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No Irish need apply

Paddy comes to California

American San Diego

Andrew Cassidy

George Lyons

James McCoy

Joshua Sloan


"From Shamrocks to Serapes"

(Kelly Tobin O'Donnell - Masters Thesis USD 1995)


The significance of the Irish immigrants in San Diego does not lie in their “Irishness,” but rather in their lack of it. Those Irish immigrants fortunate enough to leave the East Coast ghettos and Irish quarters, pursued the boundless opportunities presented by the American frontier and the West Coast. In this pursuit, they found communities who openly accepted them and afforded them the chance for advancement despite their heritage or religion. In the case of San Diego, so few families lived in the town in the 1850s and 1860s that perhaps the Mexicans and Californios felt they had no alternative. This is an unlikely scenario, however.

More likely, the residents of San Diego simply accepted anyone who contributed to the community. The lives of Andrew Cassidy, George Lyons, James McCoy and Joshua Sloane certainly attest to this. Their success stemmed not only from their own abilities and skills, but from the opportunities of which they took advantage in the growing community.

While the Irish immigrants in the large Eastern cities crowded together in poverty ata misery, Irish immigrants in San Diego pursued their dreams. Laborers and stone cutters owned rear estate. Painters and butchers had money saved to show for their efforts. Narratives of Irish immigrants on the East Coast and census data from Boston clearly reflect that the same opportunities did not exist in the crowded metropolitan areas.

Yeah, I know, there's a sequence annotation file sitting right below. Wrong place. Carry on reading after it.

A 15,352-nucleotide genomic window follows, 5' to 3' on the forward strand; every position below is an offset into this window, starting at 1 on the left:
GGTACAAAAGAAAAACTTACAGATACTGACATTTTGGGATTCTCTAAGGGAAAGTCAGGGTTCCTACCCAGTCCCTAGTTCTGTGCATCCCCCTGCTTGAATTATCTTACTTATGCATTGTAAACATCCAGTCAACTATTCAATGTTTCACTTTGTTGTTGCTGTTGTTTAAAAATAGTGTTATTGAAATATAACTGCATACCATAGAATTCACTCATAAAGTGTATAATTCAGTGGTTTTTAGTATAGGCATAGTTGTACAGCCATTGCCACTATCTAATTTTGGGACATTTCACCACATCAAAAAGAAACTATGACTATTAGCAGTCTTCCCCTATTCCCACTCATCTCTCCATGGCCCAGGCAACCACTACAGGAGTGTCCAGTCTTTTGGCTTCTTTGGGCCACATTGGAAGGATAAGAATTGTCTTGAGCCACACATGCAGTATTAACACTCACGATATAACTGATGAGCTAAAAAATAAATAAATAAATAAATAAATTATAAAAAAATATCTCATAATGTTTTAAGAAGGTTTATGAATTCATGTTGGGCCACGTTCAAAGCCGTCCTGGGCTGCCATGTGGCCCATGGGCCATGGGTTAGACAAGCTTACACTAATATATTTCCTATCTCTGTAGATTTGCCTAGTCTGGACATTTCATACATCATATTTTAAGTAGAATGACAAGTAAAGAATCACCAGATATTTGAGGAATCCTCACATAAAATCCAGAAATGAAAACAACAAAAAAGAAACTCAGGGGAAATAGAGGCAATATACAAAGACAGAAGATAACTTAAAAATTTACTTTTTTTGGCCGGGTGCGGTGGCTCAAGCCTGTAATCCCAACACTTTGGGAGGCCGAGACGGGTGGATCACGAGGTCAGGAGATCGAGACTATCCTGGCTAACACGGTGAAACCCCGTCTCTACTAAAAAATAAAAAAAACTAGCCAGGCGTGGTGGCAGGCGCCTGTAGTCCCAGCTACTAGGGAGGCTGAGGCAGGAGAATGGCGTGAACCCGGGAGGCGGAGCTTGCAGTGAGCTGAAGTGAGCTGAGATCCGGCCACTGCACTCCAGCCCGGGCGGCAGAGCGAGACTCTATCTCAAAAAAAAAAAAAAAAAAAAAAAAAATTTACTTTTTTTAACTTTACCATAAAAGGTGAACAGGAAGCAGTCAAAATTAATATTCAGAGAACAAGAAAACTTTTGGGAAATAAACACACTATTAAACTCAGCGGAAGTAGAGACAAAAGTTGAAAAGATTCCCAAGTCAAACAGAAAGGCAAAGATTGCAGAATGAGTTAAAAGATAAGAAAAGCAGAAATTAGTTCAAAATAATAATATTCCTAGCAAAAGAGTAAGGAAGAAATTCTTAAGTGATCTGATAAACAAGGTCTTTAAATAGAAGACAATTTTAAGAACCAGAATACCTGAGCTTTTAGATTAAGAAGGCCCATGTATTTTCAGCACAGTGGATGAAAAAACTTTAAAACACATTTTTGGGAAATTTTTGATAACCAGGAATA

Andrew Cassidy, George Lyons, James McCoy and Joshua Sloane are only a few examples of the Irish men and women who found success in San Diego County. They became an integral part of the larger community in which they lived. On the East coast, however, the Irish remained a close-knit community. They huddled together in the immigrant ghettos of Boston and New York, and took comfort in their shared heritage and mutual despair. Their niche consisted of fierce nationalism and Irish culture, as well as unemployment and drunkenness. The displaced of Ireland soon became the displaced of the large American port cities. They found little acceptance or opportunity in the new land where they settled.

In San Diego, however, a one-time farmer from County Antrim became a state senator and a young carpenter from County Donegal left his mark on the development of his town. The Irish who fled their homeland, fled in the face of misery and despair, not a quest for freedom and opportunity. The Irish who fled the American East Coast, however, sought the opportunity presented by the Western frontier.

The story of Irish immigrants in the United States, then, is not simply a tale of Celtic people unable to adapt to the customs of their new country. The experiences of the Irish in San Diego refute this. Those Irish immigrants who opted to settle in the Mexican town, adapted nicely to their new environment. Not only did they embrace the customs and culture of their adopted home, many immigrants also had to learn a new language -Spanish.

The problems encountered by the Irish who settled in the East, are problems related to the inability of Americans, in a predominantly Anglo culture, to accept the Irish Catholics who flooded their shores. The unwanted Irish took solace in their social groups and nationalistic organizations. These same groups are strangelymissing from the annals of late nineteenth century San Diego, however.